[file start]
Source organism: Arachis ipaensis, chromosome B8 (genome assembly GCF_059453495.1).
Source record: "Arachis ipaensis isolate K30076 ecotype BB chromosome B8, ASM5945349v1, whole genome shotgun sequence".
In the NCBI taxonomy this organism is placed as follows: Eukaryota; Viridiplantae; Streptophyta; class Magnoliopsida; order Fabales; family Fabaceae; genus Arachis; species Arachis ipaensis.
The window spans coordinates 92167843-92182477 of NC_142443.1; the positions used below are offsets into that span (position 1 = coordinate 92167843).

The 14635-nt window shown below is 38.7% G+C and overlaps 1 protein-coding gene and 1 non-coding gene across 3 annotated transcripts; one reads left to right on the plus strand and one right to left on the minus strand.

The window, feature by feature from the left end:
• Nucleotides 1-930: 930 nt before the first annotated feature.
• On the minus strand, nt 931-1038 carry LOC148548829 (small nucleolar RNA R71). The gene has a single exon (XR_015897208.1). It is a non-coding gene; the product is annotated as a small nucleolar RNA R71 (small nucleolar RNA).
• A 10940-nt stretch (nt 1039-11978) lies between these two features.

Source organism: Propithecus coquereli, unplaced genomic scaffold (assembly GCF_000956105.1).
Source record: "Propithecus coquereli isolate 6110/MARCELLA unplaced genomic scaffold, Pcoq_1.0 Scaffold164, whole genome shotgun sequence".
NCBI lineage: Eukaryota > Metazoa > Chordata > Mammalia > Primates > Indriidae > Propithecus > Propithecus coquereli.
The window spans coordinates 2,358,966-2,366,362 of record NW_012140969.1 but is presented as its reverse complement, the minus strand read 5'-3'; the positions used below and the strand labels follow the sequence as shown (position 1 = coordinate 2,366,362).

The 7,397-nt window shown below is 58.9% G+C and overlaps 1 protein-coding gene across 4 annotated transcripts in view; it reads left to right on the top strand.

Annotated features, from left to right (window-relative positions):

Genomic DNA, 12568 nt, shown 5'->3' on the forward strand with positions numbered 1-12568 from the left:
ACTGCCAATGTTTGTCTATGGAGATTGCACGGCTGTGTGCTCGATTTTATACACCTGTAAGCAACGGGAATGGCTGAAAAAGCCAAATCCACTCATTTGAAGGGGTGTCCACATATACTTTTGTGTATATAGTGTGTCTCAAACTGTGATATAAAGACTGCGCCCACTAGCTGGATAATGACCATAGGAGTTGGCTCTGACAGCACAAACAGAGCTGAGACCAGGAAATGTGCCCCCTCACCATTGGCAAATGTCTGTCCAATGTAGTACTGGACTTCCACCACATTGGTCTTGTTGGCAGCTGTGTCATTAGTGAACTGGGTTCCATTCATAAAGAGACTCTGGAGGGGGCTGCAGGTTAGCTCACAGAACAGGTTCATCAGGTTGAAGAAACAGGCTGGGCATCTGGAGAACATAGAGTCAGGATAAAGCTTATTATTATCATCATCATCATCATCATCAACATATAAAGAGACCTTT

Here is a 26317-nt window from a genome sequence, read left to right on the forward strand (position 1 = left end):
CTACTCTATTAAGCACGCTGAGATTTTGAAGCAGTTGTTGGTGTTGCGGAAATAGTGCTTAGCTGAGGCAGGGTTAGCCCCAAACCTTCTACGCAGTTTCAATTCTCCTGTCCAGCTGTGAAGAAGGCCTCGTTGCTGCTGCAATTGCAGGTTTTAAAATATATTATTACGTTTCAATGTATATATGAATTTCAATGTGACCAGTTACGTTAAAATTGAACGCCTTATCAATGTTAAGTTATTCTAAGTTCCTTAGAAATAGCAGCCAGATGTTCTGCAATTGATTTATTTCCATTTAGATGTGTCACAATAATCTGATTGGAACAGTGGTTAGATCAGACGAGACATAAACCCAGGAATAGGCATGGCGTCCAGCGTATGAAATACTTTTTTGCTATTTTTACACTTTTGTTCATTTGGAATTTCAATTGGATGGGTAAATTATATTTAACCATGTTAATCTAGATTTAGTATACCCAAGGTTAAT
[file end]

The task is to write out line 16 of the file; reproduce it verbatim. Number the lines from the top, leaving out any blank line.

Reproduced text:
Genomic DNA, 12568 nt, shown 5'->3' on the forward strand with positions numbered 1-12568 from the left: